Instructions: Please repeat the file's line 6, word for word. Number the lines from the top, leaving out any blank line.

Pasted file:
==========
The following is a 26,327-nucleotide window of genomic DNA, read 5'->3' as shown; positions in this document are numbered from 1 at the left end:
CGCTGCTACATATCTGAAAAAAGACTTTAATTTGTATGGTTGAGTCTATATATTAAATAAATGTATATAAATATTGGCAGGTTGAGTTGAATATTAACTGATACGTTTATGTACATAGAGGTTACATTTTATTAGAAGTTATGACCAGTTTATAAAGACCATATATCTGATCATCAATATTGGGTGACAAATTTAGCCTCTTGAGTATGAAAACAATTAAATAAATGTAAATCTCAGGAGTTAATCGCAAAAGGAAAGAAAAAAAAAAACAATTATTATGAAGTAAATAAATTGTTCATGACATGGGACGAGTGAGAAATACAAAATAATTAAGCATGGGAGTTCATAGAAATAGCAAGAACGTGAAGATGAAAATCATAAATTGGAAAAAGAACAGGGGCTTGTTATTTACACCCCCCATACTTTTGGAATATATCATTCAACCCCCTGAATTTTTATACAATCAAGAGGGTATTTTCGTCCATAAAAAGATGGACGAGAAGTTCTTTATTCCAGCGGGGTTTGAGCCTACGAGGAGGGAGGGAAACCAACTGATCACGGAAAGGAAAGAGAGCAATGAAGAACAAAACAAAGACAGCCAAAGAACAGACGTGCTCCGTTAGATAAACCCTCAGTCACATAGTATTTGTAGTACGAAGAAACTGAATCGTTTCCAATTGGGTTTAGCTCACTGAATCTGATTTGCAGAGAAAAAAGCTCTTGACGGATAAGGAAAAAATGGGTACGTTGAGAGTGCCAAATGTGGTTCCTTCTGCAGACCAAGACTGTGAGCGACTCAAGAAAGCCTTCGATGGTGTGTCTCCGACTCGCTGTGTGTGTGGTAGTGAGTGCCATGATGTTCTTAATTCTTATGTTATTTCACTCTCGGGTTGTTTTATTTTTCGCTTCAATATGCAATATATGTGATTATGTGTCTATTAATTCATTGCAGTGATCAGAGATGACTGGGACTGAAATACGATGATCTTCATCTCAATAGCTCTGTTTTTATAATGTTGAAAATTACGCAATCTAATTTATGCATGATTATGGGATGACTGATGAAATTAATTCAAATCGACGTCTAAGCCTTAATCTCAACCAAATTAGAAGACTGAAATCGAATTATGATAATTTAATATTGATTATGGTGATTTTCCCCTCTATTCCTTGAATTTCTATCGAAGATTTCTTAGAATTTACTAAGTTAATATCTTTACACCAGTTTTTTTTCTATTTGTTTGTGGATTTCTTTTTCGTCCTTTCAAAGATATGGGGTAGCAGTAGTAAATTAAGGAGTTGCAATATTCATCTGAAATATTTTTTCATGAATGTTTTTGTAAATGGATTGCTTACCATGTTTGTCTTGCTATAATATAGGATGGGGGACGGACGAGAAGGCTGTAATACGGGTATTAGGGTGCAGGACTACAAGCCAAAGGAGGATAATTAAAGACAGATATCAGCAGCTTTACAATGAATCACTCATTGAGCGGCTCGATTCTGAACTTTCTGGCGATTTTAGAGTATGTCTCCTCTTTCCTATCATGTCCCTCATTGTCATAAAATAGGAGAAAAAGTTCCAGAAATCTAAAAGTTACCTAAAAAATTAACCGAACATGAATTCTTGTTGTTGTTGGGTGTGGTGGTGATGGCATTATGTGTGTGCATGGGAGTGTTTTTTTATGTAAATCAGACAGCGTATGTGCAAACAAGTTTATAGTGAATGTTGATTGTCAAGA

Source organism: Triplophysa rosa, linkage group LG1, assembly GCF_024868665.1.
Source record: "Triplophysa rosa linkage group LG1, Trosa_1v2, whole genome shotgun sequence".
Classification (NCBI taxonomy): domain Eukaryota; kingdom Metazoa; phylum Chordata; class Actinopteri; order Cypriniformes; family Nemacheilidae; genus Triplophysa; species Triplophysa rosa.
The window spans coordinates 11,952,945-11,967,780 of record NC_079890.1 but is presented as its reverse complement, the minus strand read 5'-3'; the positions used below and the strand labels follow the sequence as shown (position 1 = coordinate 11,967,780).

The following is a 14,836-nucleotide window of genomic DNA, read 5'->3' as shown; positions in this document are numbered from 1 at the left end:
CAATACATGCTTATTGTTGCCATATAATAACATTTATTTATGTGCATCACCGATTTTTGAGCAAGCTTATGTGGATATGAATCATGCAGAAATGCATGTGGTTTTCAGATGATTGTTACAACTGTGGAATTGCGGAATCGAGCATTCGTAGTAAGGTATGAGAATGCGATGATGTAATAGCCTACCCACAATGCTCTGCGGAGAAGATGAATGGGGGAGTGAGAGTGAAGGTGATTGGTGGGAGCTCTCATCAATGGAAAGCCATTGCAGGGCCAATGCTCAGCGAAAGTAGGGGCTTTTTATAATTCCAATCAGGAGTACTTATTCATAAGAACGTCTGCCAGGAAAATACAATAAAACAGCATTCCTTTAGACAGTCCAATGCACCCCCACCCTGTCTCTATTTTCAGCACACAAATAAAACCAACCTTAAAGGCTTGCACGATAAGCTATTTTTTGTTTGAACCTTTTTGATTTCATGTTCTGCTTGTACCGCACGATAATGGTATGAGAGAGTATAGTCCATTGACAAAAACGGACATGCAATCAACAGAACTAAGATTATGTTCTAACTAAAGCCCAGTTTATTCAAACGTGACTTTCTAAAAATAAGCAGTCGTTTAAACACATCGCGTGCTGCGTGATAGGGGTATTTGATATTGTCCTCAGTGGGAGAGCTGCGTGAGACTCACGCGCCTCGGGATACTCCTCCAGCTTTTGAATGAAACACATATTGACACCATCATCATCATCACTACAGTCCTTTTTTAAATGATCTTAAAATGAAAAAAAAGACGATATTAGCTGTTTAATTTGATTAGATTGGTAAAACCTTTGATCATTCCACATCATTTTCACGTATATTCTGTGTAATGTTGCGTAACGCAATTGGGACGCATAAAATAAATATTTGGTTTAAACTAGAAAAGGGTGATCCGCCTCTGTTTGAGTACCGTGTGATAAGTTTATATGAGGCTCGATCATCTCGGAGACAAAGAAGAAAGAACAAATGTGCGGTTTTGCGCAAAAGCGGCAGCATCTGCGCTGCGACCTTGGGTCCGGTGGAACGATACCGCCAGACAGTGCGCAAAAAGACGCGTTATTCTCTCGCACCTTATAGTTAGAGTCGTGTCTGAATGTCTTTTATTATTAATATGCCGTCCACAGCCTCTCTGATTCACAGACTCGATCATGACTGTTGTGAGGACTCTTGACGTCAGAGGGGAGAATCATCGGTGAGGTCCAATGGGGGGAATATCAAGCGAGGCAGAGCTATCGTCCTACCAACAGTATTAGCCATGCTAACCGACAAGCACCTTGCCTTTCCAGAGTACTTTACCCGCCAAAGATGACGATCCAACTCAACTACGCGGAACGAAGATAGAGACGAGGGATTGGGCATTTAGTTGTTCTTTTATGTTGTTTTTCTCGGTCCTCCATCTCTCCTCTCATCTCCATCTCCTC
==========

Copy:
The window spans coordinates 11,952,945-11,967,780 of record NC_079890.1 but is presented as its reverse complement, the minus strand read 5'-3'; the positions used below and the strand labels follow the sequence as shown (position 1 = coordinate 11,967,780).